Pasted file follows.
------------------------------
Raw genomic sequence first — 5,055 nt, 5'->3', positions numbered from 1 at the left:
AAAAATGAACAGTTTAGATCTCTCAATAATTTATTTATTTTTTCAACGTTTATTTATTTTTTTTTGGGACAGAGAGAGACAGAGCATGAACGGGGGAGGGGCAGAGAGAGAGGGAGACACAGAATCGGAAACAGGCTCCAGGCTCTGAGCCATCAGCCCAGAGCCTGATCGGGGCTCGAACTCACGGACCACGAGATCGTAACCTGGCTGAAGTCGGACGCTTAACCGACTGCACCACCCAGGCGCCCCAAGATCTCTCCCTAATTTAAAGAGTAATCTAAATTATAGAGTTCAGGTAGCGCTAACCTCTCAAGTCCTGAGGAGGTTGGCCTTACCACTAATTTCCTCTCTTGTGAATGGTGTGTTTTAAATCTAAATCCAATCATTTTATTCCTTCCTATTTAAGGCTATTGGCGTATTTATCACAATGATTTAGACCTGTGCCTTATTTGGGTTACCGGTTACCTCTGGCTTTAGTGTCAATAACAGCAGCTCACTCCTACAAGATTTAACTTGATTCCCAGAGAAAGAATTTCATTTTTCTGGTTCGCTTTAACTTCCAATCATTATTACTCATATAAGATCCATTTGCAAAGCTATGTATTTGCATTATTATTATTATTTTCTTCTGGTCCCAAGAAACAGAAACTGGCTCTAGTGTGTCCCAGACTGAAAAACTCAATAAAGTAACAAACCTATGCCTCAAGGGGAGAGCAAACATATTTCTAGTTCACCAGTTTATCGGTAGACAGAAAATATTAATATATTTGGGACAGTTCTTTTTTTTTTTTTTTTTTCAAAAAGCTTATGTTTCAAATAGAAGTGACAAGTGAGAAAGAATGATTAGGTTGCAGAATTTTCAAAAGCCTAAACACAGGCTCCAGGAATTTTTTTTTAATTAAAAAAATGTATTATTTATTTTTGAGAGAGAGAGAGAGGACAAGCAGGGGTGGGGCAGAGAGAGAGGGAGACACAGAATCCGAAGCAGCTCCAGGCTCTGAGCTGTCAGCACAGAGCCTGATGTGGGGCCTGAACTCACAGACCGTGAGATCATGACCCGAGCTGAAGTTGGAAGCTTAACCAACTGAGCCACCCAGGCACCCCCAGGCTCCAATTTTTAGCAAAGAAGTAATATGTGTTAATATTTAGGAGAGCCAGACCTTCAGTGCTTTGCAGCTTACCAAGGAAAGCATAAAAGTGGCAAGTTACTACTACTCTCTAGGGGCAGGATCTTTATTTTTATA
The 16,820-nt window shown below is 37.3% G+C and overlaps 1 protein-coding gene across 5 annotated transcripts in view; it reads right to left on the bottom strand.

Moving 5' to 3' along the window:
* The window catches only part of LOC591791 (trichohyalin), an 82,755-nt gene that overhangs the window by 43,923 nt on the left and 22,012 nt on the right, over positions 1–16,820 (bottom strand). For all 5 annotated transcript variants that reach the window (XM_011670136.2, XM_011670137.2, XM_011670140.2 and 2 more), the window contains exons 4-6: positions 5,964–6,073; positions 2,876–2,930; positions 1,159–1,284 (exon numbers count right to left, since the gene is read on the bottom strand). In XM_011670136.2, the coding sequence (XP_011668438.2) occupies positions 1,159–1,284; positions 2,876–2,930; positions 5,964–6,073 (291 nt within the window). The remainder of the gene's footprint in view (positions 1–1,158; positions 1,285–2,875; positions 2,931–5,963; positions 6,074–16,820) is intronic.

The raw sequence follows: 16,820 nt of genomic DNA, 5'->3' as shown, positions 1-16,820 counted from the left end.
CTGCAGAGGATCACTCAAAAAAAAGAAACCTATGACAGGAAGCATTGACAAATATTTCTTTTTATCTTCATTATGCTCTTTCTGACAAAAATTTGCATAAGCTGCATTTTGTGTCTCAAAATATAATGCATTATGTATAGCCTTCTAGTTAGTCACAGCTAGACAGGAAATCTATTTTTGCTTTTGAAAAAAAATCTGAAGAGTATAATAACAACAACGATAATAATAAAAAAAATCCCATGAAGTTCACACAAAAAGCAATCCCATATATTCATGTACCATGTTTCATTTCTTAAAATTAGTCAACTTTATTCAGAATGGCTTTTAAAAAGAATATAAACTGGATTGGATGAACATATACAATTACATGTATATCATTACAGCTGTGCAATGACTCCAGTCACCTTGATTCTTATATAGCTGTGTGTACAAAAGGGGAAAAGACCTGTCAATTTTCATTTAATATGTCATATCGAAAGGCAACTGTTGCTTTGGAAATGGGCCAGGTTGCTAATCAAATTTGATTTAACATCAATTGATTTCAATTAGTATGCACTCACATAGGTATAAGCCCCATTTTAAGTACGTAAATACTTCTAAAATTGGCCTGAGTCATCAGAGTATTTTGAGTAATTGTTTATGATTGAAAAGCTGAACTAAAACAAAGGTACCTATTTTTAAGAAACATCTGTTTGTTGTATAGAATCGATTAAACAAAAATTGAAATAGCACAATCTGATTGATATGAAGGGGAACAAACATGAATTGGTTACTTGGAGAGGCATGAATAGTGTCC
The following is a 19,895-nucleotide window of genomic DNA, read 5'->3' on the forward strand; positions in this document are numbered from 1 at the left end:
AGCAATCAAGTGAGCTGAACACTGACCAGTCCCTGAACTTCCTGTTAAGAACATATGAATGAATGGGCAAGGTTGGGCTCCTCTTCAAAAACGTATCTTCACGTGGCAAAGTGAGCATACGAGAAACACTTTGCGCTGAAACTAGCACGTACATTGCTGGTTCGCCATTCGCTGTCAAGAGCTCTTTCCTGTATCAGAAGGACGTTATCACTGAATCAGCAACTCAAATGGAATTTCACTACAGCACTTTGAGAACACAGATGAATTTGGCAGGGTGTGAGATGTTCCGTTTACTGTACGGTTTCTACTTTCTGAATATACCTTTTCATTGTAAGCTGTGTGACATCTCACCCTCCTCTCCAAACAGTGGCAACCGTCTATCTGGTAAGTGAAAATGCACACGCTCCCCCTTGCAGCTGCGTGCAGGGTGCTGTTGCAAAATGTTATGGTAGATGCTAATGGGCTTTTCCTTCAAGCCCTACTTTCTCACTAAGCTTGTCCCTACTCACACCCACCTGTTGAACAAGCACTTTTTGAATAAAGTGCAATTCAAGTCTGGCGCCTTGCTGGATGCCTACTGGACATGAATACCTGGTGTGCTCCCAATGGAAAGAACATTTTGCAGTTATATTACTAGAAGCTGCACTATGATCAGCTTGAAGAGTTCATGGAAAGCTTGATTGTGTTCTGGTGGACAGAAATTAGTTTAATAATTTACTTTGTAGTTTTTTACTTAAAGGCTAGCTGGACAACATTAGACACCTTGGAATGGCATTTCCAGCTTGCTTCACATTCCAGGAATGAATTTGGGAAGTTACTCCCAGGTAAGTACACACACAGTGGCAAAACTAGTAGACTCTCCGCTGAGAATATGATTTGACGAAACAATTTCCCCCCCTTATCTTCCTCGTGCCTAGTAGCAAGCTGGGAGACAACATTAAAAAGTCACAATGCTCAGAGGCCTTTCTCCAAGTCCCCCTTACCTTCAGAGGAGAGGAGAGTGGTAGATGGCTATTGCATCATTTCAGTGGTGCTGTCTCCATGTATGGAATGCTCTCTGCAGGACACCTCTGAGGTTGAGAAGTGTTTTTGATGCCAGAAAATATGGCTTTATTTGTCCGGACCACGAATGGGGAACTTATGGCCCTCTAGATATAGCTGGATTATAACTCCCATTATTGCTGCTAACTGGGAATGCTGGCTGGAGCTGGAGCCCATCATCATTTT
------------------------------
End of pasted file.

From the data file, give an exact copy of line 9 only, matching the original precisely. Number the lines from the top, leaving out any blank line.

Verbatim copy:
AGCAATCAAGTGAGCTGAACACTGACCAGTCCCTGAACTTCCTGTTAAGAACATATGAATGAATGGGCAAGGTTGGGCTCCTCTTCAAAAACGTATCTTCACGTGGCAAAGTGAGCATACGAGAAACACTTTGCGCTGAAACTAGCACGTACATTGCTGGTTCGCCATTCGCTGTCAAGAGCTCTTTCCTGTATCAGAAGGACGTTATCACTGAATCAGCAACTCAAATGGAATTTCACTACAGCACTTTGAGAACACAGATGAATTTGGCAGGGTGTGAGATGTTCCGTTTACTGTACGGTTTCTACTTTCTGAATATACCTTTTCATTGTAAGCTGTGTGACATCTCACCCTCCTCTCCAAACAGTGGCAACCGTCTATCTGGTAAGTGAAAATGCACACGCTCCCCCTTGCAGCTGCGTGCAGGGTGCTGTTGCAAAATGTTATGGTAGATGCTAATGGGCTTTTCCTTCAAGCCCTACTTTCTCACTAAGCTTGTCCCTACTCACACCCACCTGTTGAACAAGCACTTTTTGAATAAAGTGCAATTCAAGTCTGGCGCCTTGCTGGATGCCTACTGGACATGAATACCTGGTGTGCTCCCAATGGAAAGAACATTTTGCAGTTATATTACTAGAAGCTGCACTATGATCAGCTTGAAGAGTTCATGGAAAGCTTGATTGTGTTCTGGTGGACAGAAATTAGTTTAATAATTTACTTTGTAGTTTTTTACTTAAAGGCTAGCTGGACAACATTAGACACCTTGGAATGGCATTTCCAGCTTGCTTCACATTCCAGGAATGAATTTGGGAAGTTACTCCCAGGTAAGTACACACACAGTGGCAAAACTAGTAGACTCTCCGCTGAGAATATGATTTGACGAAACAATTTCCCCCCCTTATCTTCCTCGTGCCTAGTAGCAAGCTGGGAGACAACATTAAAAAGTCACAATGCTCAGAGGCCTTTCTCCAAGTCCCCCTTACCTTCAGAGGAGAGGAGAGTGGTAGATGGCTATTGCATCATTTCAGTGGTGCTGTCTCCATGTATGGAATGCTCTCTGCAGGACACCTCTGAGGTTGAGAAGTGTTTTTGATGCCAGAAAATATGGCTTTATTTGTCCGGACCACGAATGGGGAACTTATGGCCCTCTAGATATAGCTGGATTATAACTCCCATTATTGCTGCTAACTGGGAATGCTGGCTGGAGCTGGAGCCCATCATCATTTT